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Meet the Indigenous youth who could solve Canada’s water crisis

Prime Minister Justin Trudeau has promised to bring clean drinking water to all Indigenous communities within five years. It might fall to youth in those communities to get the job done.
June 21, 2016, 2:45pm
An empty jug from Grassy Narrows First Nations (Daily VICE)

Before he became a water treatment plant operator on his isolated reserve, Nico Suggashie was feeling depressed — a problem many young Indigenous people struggle with on First Nations in Canada.

Now the 24-year-old has a sense of pride after preventing a boil water advisory in Poplar Hill First Nation in northern Ontario.

"I was looking for any job at the time," Suggashie remembers of the reserve, where many young people struggle with unemployment. "I was unemployed for a while after finishing school, taking any training programs they were offering, and this was one of the first ones, and I'm still going at it."


Suggashie was hired as part of a new program that trains young Indigenous people to operate water treatment plants. In its first year, the program has ended three of four boil water advisories — a big success considering the 131 drinking water advisories on 88 reserves across Canada, some of which have been in place for decades.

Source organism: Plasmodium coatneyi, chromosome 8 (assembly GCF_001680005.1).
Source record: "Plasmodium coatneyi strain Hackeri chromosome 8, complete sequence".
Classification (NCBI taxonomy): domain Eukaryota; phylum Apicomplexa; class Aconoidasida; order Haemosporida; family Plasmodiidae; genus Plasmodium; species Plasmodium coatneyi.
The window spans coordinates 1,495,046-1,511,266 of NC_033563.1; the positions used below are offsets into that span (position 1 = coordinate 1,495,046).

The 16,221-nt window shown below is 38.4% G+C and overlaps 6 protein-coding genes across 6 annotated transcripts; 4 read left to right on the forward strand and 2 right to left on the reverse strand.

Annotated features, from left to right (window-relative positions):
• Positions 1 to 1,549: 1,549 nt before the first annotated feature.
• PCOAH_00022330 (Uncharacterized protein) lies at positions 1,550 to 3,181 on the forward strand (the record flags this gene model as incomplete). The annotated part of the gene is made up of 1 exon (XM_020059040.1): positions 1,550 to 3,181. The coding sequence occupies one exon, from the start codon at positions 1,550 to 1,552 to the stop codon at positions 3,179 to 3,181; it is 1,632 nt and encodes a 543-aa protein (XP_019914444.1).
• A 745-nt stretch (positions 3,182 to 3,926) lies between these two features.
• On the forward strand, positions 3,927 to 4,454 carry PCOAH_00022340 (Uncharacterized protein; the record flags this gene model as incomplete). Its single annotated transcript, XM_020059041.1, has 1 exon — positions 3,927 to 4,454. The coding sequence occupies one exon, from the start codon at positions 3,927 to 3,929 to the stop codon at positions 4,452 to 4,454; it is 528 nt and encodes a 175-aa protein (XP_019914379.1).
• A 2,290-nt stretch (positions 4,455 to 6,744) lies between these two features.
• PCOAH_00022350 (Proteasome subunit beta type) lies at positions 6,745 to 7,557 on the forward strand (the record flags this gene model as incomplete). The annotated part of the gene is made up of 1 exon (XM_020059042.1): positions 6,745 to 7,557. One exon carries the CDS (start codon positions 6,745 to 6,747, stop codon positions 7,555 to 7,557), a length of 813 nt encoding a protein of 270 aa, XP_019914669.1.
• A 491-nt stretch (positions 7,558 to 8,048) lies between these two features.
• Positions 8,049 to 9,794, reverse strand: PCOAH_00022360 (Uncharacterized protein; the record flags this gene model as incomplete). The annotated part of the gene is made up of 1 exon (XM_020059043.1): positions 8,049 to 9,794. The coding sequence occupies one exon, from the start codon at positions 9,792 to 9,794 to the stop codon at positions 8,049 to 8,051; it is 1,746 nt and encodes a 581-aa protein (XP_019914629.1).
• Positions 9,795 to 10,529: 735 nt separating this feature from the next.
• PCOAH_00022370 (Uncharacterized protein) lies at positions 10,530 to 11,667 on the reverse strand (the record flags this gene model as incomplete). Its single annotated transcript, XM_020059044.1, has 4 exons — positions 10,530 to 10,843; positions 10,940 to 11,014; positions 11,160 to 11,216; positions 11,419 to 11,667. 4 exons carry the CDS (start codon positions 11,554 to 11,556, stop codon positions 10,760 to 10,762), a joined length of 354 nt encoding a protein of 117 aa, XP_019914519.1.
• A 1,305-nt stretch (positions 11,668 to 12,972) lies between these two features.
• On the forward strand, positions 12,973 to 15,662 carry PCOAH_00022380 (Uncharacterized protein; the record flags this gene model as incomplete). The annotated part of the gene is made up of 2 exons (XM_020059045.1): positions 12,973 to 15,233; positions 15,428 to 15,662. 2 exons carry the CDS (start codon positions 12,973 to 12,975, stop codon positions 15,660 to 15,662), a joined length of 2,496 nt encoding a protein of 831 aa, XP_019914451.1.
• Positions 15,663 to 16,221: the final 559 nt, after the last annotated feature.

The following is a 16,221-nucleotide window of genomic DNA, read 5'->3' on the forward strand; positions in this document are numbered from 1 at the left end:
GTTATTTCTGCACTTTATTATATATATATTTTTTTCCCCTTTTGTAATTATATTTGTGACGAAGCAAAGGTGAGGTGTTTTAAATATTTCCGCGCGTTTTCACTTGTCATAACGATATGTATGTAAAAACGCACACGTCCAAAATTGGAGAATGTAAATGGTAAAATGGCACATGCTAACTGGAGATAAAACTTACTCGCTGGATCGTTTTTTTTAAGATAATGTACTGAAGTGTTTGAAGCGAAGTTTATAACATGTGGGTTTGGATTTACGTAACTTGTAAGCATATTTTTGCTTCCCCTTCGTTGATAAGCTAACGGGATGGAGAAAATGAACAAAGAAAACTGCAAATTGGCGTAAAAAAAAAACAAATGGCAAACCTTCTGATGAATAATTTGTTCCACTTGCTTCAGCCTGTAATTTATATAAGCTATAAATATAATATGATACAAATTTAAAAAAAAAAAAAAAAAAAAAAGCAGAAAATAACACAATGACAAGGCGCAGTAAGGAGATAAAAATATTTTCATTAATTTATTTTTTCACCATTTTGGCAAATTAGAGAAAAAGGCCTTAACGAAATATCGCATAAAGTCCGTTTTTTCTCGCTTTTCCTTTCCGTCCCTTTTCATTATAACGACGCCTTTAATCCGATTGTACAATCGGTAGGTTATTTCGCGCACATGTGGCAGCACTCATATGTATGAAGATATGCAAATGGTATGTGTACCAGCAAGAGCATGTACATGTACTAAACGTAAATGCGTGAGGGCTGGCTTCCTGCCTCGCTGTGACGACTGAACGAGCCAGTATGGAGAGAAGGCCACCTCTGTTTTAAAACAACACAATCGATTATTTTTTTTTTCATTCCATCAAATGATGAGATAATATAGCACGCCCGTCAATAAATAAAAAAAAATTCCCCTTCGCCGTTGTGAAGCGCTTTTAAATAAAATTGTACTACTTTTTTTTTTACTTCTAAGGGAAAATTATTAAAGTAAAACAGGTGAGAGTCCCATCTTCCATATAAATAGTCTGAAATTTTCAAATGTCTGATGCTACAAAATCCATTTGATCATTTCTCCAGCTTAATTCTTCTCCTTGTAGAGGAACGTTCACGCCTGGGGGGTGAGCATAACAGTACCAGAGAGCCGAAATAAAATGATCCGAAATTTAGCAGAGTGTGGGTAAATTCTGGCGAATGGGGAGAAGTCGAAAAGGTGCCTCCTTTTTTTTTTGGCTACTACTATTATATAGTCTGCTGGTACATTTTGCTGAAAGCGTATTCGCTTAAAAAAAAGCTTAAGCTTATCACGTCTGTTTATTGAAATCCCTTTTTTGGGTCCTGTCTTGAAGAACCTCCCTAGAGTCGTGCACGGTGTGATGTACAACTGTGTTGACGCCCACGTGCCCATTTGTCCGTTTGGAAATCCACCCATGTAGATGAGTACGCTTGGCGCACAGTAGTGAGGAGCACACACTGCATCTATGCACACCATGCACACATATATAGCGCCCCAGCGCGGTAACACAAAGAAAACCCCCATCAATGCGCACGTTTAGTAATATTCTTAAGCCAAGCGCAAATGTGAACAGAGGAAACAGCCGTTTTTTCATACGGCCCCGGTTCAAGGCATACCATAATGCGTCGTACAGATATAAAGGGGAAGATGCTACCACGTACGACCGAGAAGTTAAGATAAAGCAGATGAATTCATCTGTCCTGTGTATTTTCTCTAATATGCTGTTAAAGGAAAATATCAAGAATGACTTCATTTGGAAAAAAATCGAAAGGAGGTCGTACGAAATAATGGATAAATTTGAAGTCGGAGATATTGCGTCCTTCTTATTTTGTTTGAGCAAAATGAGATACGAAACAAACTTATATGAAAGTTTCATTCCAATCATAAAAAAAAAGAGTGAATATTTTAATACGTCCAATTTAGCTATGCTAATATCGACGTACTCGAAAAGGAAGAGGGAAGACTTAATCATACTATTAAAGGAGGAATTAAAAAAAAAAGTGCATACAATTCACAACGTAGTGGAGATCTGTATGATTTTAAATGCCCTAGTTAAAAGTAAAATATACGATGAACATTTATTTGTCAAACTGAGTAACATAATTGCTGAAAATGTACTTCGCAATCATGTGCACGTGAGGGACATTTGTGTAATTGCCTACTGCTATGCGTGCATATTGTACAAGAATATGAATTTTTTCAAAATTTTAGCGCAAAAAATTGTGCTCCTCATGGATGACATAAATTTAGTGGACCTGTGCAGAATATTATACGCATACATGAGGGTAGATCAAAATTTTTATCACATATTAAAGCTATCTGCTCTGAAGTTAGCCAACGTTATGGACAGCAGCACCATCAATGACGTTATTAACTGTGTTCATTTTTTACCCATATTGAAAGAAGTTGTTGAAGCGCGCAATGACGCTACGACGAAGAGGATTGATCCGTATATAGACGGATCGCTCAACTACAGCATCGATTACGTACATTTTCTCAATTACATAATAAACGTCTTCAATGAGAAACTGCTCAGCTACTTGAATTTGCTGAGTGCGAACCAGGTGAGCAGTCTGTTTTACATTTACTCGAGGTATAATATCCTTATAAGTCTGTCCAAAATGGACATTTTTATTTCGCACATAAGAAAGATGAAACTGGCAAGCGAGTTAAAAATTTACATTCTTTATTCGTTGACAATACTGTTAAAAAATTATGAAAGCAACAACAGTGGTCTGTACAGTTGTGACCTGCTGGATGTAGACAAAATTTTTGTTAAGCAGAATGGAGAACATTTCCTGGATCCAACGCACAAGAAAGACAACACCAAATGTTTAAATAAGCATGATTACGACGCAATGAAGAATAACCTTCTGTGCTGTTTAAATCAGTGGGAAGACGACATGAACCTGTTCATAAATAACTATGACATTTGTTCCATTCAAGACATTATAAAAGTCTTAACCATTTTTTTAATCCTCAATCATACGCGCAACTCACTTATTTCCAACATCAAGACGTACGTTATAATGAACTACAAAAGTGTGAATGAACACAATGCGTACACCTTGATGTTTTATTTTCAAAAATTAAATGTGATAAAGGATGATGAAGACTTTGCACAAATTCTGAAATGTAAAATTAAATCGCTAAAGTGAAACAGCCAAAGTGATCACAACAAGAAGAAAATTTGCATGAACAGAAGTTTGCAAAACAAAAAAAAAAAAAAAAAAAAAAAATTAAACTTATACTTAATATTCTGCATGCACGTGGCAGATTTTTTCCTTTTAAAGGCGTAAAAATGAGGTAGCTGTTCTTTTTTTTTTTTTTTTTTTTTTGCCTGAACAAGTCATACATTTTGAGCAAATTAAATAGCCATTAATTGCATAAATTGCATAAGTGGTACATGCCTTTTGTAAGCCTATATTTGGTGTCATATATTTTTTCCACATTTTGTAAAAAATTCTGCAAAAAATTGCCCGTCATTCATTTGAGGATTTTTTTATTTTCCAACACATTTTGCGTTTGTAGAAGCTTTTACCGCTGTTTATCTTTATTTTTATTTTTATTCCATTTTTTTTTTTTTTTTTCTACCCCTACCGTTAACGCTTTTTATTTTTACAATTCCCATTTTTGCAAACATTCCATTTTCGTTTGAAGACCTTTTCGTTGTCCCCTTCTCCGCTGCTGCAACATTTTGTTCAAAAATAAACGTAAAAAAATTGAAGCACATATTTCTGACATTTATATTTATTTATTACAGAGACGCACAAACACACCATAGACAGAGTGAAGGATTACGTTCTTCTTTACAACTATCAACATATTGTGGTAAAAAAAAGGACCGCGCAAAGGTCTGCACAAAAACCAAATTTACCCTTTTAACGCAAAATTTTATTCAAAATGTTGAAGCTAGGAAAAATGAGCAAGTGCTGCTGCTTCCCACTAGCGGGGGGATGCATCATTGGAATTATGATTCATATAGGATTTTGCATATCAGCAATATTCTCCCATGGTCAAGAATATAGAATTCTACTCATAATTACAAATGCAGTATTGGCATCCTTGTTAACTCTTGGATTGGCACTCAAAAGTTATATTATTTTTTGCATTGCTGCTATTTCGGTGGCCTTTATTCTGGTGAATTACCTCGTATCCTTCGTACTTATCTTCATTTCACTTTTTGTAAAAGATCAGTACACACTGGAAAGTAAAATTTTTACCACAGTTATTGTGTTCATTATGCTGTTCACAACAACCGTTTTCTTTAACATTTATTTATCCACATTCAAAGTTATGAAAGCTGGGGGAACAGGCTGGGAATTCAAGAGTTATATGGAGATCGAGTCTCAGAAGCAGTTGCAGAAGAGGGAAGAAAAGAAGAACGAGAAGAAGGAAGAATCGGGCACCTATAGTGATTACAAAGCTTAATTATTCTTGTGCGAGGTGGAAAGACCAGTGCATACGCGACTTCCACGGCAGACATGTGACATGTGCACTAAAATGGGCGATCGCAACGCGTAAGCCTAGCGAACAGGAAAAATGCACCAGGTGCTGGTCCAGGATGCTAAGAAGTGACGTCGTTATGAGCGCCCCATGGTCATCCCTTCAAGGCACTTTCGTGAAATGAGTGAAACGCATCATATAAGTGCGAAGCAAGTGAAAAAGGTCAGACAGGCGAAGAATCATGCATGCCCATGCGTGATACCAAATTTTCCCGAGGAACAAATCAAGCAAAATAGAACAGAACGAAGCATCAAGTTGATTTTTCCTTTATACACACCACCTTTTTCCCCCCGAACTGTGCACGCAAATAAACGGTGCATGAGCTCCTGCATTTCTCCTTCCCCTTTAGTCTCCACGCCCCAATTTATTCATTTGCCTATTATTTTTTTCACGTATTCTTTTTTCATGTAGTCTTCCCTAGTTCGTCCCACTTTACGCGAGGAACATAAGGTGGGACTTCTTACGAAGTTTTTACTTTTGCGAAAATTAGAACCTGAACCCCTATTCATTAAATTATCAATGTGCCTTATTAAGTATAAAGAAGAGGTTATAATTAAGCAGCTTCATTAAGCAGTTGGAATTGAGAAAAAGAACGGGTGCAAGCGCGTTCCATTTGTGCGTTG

Watch Cut-Off, Viceland's visit with Prime Minister Justin Trudeau to two remote First Nations communities struggling with water access and suicide.

The program's success is due to its focus on training young Indigenous people to operate water treatment plants that were installed in the late 1990s — but for which no one was ever properly trained to operate.

Proponents of the program, called the Safe Water Project, say it could fulfill Prime Minister Justin Trudeau's promise to end boil water advisories on Aboriginal reserves within five years — and it could give the young people it employs a sense of purpose in communities with high depression and suicide rates among youth.

And with an operating budget of only $385,000 a year, plus one-time expenses for equipment, it's a cheap solution.

Indigenous and Northern Affairs Canada funded the program entirely in its first year, and the project's backers will find out this week whether INAC will renew their funding.

Suggashie recalls the time he re-tested a botched water sample, which stopped Poplar Hill from declaring a water emergency.


Nico Suggashie takes a selfie inside the water treatment plant.

"You have to be very careful when taking a sample because we could contaminate it ourselves. And one of the other operators contaminated one of the samples by accident. So we were able to retest it and show that it was a false positive," he said.

"One thing that was taught to me in the training is, a lot of times no sample is better than a bad sample—due to false positives."

Any time there's a boil water advisory, it can also contaminate the community's trust in the water supply. Whenever he gets the chance, Suggashie reassures people the water is safe to drink.

Before he was hired, the water would smell strongly of chlorine due to over-chlorination, so people wouldn't drink it. "They drink it unboiled now," he says, proudly.